Cassandra and her husband didn’t just connect with their network over Facebook, they met over coffee or dinner (“We just did it a little cheaper!”). After being persistent, and though she had no prior experience, Cassandra was offered a position with a property management company.

“I had accepted less pay to work with this company because I really needed to do something for my family. It was very humbling. But, I focused on building my skills and learning new things, especially in customer service.”

Cassandra even picked up a serving job to help her make ends meet before her network rewarded her again with an improved position in consulting at Bank of America. But the journey was not yet complete: later, Cassandra connected with a close friend from college and was offered a role at Siegfried, which she accepted in 2016.

“You have to hold onto your goals and dreams even during turmoil,” shares Cassandra. “You can’t control what’s going on, but you can control your reaction to it. I thought, ‘Ok, I can’t have this, I’m losing this,’ but I didn’t lose my friends or family, and all that material stuff I got back. Always believe you can have the best, it just may not look exactly like what you pictured in your head.”

Grappling with loss

Cassandra enjoyed a highly successful start to her career in corporate America, owning a home and starting her family before turning 30. The crash of 2008 took away most of that: her job, her home, and her car.

“I couldn’t pay my mortgage,” Cassandra confides. “My house value had gone down by 50% so I had to short sale, which was heartbreaking, and my son cried too. We moved to an apartment and that was very humbling. I told myself every day that I would find a way out of this mess. I started digging into old articles so I could learn from the mistakes of others, the mistakes made in other recessions, so I could see how people got through — I knew it would be the same for us.”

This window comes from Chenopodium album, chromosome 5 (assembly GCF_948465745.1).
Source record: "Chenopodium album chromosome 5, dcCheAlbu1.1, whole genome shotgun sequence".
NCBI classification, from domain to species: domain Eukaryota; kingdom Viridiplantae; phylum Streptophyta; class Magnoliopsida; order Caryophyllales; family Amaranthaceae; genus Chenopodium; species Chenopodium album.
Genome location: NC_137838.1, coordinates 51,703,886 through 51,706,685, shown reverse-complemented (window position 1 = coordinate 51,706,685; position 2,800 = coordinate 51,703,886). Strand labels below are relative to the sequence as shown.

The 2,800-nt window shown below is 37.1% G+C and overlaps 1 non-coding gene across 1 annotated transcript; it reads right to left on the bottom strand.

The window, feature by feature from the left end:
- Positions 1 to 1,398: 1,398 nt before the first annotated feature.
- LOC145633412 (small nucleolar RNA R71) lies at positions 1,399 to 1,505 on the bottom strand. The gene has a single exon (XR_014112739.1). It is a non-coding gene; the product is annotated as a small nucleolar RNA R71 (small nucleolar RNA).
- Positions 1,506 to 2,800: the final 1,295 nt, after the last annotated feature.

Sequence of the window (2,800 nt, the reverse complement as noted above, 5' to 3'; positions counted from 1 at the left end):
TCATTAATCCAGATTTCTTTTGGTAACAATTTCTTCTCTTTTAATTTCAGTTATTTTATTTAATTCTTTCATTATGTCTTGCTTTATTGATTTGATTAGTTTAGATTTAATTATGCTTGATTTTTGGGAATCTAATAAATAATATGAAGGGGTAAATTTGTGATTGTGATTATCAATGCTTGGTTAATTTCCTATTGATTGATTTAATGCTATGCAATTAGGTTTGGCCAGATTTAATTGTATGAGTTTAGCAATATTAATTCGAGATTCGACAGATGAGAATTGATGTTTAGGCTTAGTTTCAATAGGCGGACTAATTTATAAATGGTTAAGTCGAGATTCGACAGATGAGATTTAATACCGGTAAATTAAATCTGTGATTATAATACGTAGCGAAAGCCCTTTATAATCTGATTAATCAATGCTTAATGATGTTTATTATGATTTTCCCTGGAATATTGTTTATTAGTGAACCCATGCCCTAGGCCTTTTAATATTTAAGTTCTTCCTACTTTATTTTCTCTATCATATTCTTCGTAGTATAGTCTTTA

The pandemic has made a similar impact, sending unemployment numbers into the millions and leaving many without a clear path forward. In times like these, Cassandra maintains a focus on gratitude, to remind her of what she has, instead of what she doesn’t.

“You have your family, your health, your friends, your pets, whatever it is: focus on the positivity that you have in your life,” explains Cassandra. “For me, I’m still lucky enough to be working, and I’m very thankful for that.”

Finding new passions

Still, even the most positive among us has a bad day and needs to find an outlet for their frustrations. During the challenging times of 2008, Cassandra signed up for and completed the Los Angeles Marathon, finding a love for distance running.